European Parliament faces a community of problems
Rising East-West tension, spiraling inflation, unemployment, and energy shortages pose a serious political and economic challenge to the European Community (EC) as it enters the 1980s.
But this challenge is also a tremendous opportunity, according to the EC's aggressive new Parliament -- directly elected for the first time last June and so, at least intheory, a voice for Europe as a whole.
At their Feb. 11-15 session here in Strasbourg, the Parliament heard a stern warning from Roy Jenkins, president of the European Commission, the EC's 13 -member administrative body appointed by the nine member states.
The highly respected former British Cabinet minister told the 410 Euro-parliamentarians that "we face no less than the breakup of the established economic and social order on which postwar Europe was built. . . . If we do not change our ways while there is still time, our society will risk dislocation and eventual collapse."
Mr. Jenkins backed up his warning with figures and forecasts: He said the EC growth rate is expected to drop from 1979's 3.3 percent to under 2 percent for 1980, unemployment to climb from 1979's 5.6 percent to over 6 percent this year, and inflation to move from 9 percent last year to over 11.5 percent for 1980. He also predicted the EC's external trade deficit would more than double compared with last year, thanks to oil price increases.
The EC Parliament's outward response to the poor performances and poorer prospects has been to attack Mr. Jenkins's commission.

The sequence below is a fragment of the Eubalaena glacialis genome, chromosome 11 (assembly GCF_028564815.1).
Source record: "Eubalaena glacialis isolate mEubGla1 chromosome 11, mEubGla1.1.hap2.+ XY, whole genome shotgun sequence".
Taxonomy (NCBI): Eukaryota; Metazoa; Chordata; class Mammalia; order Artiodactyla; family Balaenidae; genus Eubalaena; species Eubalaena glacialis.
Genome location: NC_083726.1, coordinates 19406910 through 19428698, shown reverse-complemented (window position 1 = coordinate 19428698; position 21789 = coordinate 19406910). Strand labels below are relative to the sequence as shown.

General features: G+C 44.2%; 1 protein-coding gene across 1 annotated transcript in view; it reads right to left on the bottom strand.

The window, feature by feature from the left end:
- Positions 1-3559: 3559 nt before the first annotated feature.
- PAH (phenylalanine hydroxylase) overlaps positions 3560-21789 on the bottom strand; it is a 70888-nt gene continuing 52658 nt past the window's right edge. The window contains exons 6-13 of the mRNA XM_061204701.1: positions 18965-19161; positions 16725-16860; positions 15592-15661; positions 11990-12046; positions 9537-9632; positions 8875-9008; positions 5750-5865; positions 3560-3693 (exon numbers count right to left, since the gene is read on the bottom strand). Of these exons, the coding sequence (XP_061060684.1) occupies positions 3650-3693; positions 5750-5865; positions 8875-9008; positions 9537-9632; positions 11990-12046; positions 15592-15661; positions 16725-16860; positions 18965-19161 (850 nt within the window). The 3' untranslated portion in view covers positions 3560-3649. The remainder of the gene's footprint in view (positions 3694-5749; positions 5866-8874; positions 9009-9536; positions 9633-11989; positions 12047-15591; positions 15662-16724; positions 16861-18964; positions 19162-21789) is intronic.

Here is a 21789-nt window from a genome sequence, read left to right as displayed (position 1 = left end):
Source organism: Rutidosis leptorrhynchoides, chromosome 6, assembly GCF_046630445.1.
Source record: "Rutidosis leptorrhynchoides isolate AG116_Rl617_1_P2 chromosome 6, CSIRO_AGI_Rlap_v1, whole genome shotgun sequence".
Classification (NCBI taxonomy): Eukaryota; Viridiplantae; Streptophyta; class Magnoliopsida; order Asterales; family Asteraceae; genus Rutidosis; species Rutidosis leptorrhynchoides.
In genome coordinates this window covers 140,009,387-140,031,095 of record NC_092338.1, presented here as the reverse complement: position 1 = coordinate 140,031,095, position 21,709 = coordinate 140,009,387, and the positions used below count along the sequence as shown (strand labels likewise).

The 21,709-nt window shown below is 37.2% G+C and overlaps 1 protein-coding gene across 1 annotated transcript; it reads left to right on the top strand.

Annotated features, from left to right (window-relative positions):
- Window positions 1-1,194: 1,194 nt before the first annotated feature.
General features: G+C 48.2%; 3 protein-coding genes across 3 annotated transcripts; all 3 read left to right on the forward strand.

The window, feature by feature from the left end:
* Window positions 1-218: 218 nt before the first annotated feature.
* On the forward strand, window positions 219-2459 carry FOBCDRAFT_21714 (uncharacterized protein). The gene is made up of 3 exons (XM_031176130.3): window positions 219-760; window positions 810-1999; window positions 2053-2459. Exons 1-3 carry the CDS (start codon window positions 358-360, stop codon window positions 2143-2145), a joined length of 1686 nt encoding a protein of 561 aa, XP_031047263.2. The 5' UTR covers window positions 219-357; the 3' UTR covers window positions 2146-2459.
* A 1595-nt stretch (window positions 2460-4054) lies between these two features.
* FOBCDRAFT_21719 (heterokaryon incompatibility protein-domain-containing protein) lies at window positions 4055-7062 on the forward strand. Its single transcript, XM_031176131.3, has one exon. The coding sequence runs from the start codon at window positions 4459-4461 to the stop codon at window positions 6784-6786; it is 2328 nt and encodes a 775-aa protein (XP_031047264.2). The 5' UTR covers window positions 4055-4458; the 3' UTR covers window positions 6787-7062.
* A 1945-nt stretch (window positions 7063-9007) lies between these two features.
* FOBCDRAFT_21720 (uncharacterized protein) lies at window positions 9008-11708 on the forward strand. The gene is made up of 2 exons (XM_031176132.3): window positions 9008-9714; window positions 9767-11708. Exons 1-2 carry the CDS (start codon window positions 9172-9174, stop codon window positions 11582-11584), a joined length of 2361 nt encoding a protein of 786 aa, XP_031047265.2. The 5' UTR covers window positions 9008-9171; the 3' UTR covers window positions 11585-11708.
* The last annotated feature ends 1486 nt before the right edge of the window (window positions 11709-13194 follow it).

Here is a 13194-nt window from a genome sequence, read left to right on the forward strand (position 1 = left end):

During lively question-and-answer periods and heated debates in the Parliament, members have constantly criticized the commission for failing to initiate the urgent measures needed to deal with the threats facing Europe. They focus particularly on energy and budget issues in this session.
But members of the European Parliament explain that their real battle is not with the commission. It is with the third side of the EC triangle, the Council of Ministers.
As set up at present, the Parliament has a largely consultative role in the EC -- with the commission initiating common policies and decisions taken by the council, which is made up of Cabinet ministers from the nine member governments. (Depending on what policies are being decided, the council may include foreign ministers, agriculture ministers, finance ministers, or whichever ministers are appropriate.
The Parliament's first major drive to enlarge its powers came when the Parliament exercised its right to reject the EC's budget for 1980.
This action forces the EC to struggle along month by month under the same amount as last year -- which particularly stings the parliamentarians, who must survive on half-rations because their numbers have doubled.
Few expected the Parliament to use its power to reject the budget. So now that it has done so, the Parliament's other specific power (to fire the commission as a whole) is being taken more seriously.
Count Philip von Bismarck, seated in the center of the Parliament's impressive chamber here as a member of the Christian Democratic group, told the Monitor that the Parliament is also being given an opportunity to extend its powers.
From Parliament's perspective, the chief obstacle to a stronger and more effective Euro-Parliament comes from the Council of Ministers, a body representing individual governments and thus seen as jealously guarding national sovereignty.
Count Bismarck expects the Soviet intervention in Afghanistan to be only one of a series of similar challenges to the West over the years ahead.
"This kind of friction between the Russians and the Americans," he explained, "will demonstrate very clearly that Europe cannot have peace if Europe is not united."
And Mr. Bismarck, with broad support throughout the Parliament, feels deeply that a progressively stronger EC Parliament offers the best means of uniting Europe.
Parliamentarians here explain that last week's special debates on such urgent issues as Afghanistan, Cambodia, Andrei Sakharov, and nuclear safety show how far Parliament has moved the EC already.
They feel Parliament is leading Europe toward being able to reply with a single voice and effective action to such challenges as the energy crisis at home, the Afghanistan situation abroad, and to East-West wrangling in general.